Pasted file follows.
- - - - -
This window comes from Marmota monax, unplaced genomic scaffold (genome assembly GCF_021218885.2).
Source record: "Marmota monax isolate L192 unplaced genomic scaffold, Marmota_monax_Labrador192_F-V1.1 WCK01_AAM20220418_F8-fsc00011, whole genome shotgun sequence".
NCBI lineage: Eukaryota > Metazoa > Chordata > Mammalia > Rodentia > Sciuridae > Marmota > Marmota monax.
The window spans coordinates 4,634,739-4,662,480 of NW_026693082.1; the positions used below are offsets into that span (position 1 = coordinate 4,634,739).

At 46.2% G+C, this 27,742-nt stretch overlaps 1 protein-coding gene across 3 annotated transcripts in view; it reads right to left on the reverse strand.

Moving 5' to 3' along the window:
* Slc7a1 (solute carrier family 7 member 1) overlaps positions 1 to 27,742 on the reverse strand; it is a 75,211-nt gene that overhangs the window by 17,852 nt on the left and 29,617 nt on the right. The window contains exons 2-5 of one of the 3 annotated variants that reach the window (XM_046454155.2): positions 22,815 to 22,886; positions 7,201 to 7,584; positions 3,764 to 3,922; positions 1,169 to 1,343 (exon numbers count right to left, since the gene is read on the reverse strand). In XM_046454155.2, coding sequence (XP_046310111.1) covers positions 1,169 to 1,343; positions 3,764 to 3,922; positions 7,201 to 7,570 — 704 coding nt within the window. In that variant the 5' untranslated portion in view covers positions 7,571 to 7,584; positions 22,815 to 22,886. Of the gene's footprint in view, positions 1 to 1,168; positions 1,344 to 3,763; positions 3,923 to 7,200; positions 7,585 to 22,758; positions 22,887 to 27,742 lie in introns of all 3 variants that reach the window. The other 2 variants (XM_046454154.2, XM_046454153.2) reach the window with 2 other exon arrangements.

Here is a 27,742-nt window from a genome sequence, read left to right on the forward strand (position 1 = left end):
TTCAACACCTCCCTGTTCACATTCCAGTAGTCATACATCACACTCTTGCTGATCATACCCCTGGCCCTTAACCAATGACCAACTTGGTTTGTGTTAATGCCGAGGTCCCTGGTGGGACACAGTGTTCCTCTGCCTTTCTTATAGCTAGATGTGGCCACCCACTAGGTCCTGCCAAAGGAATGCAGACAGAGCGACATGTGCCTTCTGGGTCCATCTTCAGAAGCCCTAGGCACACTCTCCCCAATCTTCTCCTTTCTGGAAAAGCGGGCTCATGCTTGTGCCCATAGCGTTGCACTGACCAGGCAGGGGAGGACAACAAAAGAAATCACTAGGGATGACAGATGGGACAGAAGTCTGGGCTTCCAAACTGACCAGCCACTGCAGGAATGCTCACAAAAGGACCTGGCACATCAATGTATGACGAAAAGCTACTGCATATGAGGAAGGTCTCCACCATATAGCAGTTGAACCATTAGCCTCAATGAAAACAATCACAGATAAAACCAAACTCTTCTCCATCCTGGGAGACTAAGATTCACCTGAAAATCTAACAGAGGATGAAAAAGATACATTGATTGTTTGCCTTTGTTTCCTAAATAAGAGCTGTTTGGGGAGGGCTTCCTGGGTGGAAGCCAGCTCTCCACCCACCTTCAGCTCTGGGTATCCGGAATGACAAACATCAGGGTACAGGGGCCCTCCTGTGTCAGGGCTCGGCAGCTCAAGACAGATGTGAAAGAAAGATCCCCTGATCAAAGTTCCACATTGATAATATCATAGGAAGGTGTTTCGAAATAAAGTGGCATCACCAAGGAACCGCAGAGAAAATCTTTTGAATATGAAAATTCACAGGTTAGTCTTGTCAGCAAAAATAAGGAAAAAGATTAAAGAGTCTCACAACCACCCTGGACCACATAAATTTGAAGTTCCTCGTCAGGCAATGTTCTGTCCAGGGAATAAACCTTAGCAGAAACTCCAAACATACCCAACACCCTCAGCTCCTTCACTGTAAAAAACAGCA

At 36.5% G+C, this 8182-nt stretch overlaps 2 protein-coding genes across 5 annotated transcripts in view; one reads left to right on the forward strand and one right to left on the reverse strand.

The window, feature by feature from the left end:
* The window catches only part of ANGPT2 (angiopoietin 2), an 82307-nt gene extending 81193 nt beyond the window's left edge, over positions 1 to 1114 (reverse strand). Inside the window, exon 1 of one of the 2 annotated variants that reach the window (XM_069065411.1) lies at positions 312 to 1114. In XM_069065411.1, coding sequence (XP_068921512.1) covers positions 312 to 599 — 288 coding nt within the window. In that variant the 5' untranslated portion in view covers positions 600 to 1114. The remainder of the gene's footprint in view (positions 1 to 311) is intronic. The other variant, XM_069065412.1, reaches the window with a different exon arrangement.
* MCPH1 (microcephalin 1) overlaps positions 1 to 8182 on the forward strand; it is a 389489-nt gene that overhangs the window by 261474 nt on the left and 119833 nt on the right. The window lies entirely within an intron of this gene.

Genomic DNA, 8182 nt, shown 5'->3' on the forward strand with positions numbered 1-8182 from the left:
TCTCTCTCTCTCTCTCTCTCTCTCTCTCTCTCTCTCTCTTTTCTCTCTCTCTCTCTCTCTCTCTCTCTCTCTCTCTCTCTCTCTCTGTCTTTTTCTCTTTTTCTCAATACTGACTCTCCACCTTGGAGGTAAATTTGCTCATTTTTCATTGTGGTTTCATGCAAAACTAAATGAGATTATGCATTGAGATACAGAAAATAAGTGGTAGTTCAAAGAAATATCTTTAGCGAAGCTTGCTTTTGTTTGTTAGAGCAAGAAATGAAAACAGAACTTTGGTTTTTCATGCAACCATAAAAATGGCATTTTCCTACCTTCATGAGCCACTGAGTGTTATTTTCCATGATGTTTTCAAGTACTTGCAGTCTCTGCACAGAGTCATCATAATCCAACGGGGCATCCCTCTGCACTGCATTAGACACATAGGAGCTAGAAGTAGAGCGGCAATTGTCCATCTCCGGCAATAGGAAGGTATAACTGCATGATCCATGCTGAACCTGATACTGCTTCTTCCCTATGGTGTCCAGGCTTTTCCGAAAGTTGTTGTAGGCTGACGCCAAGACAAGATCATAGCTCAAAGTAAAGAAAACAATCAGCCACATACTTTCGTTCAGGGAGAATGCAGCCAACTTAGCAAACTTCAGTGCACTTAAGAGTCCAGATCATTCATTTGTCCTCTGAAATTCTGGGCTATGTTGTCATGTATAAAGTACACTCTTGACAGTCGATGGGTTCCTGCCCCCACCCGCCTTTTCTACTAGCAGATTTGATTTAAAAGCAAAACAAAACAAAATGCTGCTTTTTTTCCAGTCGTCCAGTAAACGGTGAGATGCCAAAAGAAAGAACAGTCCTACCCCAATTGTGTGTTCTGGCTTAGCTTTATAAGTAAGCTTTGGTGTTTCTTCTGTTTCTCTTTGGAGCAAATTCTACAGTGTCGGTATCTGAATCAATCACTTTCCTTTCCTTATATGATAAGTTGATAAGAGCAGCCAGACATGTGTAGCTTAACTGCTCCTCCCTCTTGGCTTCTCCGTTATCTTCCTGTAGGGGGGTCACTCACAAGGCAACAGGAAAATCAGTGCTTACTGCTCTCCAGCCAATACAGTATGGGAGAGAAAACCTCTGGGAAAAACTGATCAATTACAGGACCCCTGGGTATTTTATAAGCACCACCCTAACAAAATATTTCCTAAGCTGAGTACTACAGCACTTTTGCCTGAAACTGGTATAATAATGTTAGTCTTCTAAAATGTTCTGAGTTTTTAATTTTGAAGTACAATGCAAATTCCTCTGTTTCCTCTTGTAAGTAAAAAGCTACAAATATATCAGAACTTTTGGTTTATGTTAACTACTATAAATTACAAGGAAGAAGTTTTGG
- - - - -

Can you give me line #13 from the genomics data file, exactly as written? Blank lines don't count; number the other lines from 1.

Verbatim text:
* MCPH1 (microcephalin 1) overlaps positions 1 to 8182 on the forward strand; it is a 389489-nt gene that overhangs the window by 261474 nt on the left and 119833 nt on the right. The window lies entirely within an intron of this gene.